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Canterbury: Richard Brogan gets eye infection while on holiday abroad

A maths teacher has revealed how a dip in a French lake almost cost him his sight and forced him to take six months off work.

Contact lens wearer Richard Brogan was left in excruciating agony after he contracted a rare infection on holiday.

But he dismissed his wife’s advice to get it checked out, and ignored the symptoms, thinking he just needed new lenses.

Warning graphic image below

Richard Brogan shows how his eye was affected
Richard Brogan shows how his eye was affected

The prognosis, however, was much more serious, and Mr Brogan, who works at Maidstone’s Valley Park school, has only the surgeons at Kent & Canterbury Hospital to thank for saving his eyesight.

They were forced to operate after it was discovered the 57-year-old had picked up a condition called acanthamoeba keratitis.

This is typically triggered when contact lenses are not cleaned or handled correctly.

Mr Brogan’s eye was infected when he swam in a lake in northern France, but it was not until he returned home to Hillside Avenue, Canterbury, that it became clear how serious the problem was.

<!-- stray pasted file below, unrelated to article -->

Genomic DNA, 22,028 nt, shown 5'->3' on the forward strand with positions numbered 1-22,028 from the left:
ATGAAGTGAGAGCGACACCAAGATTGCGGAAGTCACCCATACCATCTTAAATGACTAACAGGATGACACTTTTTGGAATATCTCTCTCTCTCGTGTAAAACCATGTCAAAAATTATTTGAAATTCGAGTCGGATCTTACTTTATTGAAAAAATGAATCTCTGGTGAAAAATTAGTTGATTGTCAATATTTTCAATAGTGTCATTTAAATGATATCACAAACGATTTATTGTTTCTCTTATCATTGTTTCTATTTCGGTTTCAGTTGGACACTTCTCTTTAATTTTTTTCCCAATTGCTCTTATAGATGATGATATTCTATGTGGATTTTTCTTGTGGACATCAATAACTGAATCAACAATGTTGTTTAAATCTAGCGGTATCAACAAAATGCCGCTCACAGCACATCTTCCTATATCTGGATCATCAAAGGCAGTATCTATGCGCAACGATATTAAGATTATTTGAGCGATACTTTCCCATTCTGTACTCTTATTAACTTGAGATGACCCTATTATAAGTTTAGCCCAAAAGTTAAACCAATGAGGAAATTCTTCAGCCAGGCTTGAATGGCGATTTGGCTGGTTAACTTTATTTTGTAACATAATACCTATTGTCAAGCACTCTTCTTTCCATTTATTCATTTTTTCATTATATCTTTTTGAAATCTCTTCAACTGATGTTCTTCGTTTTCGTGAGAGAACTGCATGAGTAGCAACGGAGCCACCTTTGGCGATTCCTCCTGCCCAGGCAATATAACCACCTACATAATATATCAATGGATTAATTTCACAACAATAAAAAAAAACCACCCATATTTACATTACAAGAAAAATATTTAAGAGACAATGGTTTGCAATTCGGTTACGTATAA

His vision then began to deteriorate and he was left in agonising pain, with the cornea having the highest density of pain receptors in the body.

Consultant opthalmologist Nick Kopsachilis
Consultant opthalmologist Nick Kopsachilis

“It was very hard to put up with,” he said.

“I had to try and sleep on one side of my body and had to take six months off work.

“My eye wasn’t nice to look at either – it was bloodshot and there was almost zero light getting through.

“I’ve been a contact lens wearer since the age of 18 or 19 and had various issues with grit and irritation, but I never realised something as serious as this could occur.

"I thought I needed new lenses.”

He added: “I didn’t take my wife’s advice to get checked, so I regret that.

“My sight is now by no means perfect, but I regard myself as incredibly fortunate.

An eye infected with acanthamoeba. Stock image
An eye infected with acanthamoeba. Stock image

"The pain going was one of the most amazing things that’s happened to me.”

Mr Brogan was left with little choice but to have a corneal transplant, carried out at the K&C by consultant opthalmologist Nick Kopsachilis.

The consultant said: “Acanthamoeba keratitis is a rare condition, but it can have devastating impact on the patient suffering the disease.

“Richard was experiencing extreme pain that was having a large physical and psychological impact.

"I’m very pleased that he is now fully recovered from his ordeal, and that we gave the care and expertise that was required to help him get better.”

Mr Brogan, who works at the school’s Huntsman Lane site in the County Town, added: “The corneal graft wouldn’t have been possible without a donor who I’ll never be able to thank.

“But thanks to their gift, I can now see properly again, and I’m free of pain.”


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